There are no explosions. There is no thunderous music nor brutal violence. Yet episode 9 opens strongly and forces you to pay attention nonetheless.
Episode 9 of Luke Cage, “DWYCK” opens with Misty staring straight at us. She is in the interrogation room being evaluated by a “volunteer peer counselor” after her altercation with Claire. She is noticeably standoffish and on her guard but after she boldly states that he “can’t break her”, the counselor, comes back at Misty with a statement that makes her pause. He says, “I’m not here to break you, you’ve already done that yourself”.
Back at Harlem’s Paradise, Shades is getting situated as the new man in charge. He has Cottonmouth’s crew under his thumb and has them out looking for Luke, who, despite being last seen nearly dead in the back of a garbage truck, is nowhere to be found. As he’s questioning the men, Diamondback makes his grand entrance, quickly putting Shades in his place. He doesn’t like Shades’ role in Cottonmouth’s murder and is about to shoot him in the face, but is saved when Zip intervenes on his behalf. Shook, Shades realizes that he is not safe until he can shore up Luke’s retrieval.
Luke meanwhile, wanders down the street, injured and trying to get back to Harlem. He “borrows” some clean clothes from a laundromat, where he sees that his face is now on the news in connection to Cottonmouth’s murder.
Still reeling from her cousin’s death, Mariah takes a private moment to speak to his body, safe from private eyes. She tells him about his mother and father, and tells him that she really did try to keep him safe. But this heart to heart is interrupted when Shades comes in. He tells her that she needs to get Cornell’s business affairs in order because whether she likes it or not, everything now falls on her shoulders.
Back on the streets, two police officers spot Luke sauntering down the street. Believing him to be a possible drunk, they approach him and ask him for I.D. Trying to avoid confrontation but knowing he’s a wanted man, Luke tries, unsuccessfully to avoid contact with them. When the officer orders him to turn around and remove his hoodie, the officer realizes that he’s Luke Cage and they draw on him. Unable to do anything else, Luke apologizes then knocks one of the officers out. The other officer opens fire, Luke guards the unconscious officer from the bullets, then lays him gently on the floor. He then knocks the other officer out of the way, a move that sends the officer flying into his police cruiser. He steals a police cruiser and drives off. The whole incident is captured on the other cruiser’s dashcam footage.
Misty is opening up to the counselor, little by little. At his prodding, she talks about why she joined the police, recounts how her cousin was raped and murdered by neighborhood guys and nothing was done about it, and about her connection to Scarfe. But he pushes a bit too far, pressing her on why she couldn’t see Scarfe for what he really was. He pushes again, forcing her to confront why she snapped at Claire and what led up to it.
Mariah meets with Chico Domingo to discuss gathering the local crime bosses to negotiate her letting go of Cottonmouth’s illegal enterprises. She wants to go straight. Meanwhile, Claire is looking for a way to treat Luke’s injuries when Luke suddenly shows up at the cafe. She asses his injuries and notes that they have become infected. They make plans to seek out the doctor that did the experiment on him at Seagate. Back at Mariah’s her aid shares with her that the dashcam footage of Luke’s altercation with the police has been leaked and has gone viral. He then suggests they use his as an opportunity to further paint their narrative of Luke as dangerous freak that needs to be stopped. Mariah wholeheartedly agrees.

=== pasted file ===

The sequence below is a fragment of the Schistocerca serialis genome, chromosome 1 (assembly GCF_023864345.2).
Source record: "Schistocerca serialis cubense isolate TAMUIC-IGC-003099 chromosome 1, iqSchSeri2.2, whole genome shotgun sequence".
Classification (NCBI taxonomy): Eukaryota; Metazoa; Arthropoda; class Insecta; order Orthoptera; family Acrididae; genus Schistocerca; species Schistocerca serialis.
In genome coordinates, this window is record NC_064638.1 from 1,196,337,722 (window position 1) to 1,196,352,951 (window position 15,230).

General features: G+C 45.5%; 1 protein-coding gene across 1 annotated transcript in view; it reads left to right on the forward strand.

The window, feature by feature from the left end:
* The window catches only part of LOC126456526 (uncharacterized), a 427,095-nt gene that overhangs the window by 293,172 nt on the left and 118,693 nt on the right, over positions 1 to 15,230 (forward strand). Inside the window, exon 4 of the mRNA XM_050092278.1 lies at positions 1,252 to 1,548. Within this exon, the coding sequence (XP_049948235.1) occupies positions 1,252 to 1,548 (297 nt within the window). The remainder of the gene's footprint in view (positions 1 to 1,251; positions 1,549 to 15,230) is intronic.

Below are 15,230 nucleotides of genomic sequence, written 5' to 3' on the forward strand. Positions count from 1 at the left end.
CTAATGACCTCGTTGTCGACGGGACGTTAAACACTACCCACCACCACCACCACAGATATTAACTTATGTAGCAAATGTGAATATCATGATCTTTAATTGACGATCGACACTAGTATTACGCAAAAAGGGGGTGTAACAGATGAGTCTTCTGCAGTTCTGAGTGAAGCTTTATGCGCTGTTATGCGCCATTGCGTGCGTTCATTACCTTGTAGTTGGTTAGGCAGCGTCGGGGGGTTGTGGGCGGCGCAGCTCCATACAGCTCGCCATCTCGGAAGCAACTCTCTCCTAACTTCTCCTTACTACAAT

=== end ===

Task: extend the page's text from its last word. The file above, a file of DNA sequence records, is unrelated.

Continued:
At the precinct, Misty finally breaks down. She admits that she felt powerless and scared when Diamondback toyed with her life and that when Claire disrespected her, she wanted to take her power back. As the weight of Misty’s confession hangs in the air, we see that Ridley has been watching on the other side of the glass. Elsewhere, Claire and Luke arrive at Dr. Noah Burnstein’s home. He is shocked to learn that Luke is alive but has no idea how to treat him, since his powers came as a result of an accident. He doesn’t have any concrete answers but he does have a theory on how to temporarily undo the process, just long enough to operate on him. Finally, after an intense interrogation, Ridley gives Misty back her gun and badge. Although Misty wants to focus on the man who held her at gunpoint, she is forced to focus on bringing in Luke.
Meanwhile, Mariah arrives at the meeting of crime bosses, Shades at her side. She looks very much in her element, surrounded by these men, yet she is not there to ingrain herself in the underworld. Mariah discusses the peaceful dismantling and redistributing of Cottonmouth’s criminal enterprises but before talks can advance too far, the meeting is crashed. Diamondback shows up unannounced and kills all the crime bosses except Chico and Mariah. When he asks why he should let her live, Mariah tells him her ideas for going legit. Rather than sell Diamondbacks guns to crime lords, he should paint super powered people like Luke as the enemy and then sell the guns to the police as the cure.
Back at Dr. Burnstein’s residence, Luke, Claire, and the doctor prepare Luke for a very dangerous operation. They plan to dip Luke in an acid bath to weaken the bonds between his cells. The process is much like deep frying him in acid and the pain is excruciating. They attempt once and Claire, unwilling to subject Luke to so much torture brings him up, but the process hasn’t worked. Desperate they dump him again. The episode closes as Luke flat lines and things seem at their most grim.
I’ll start by saying this. I still don’t like Diamondback. He is just too cartoony in a series that, until this point, has been focused and grounded. And I don’t mean his methods or his plans, I mean his character.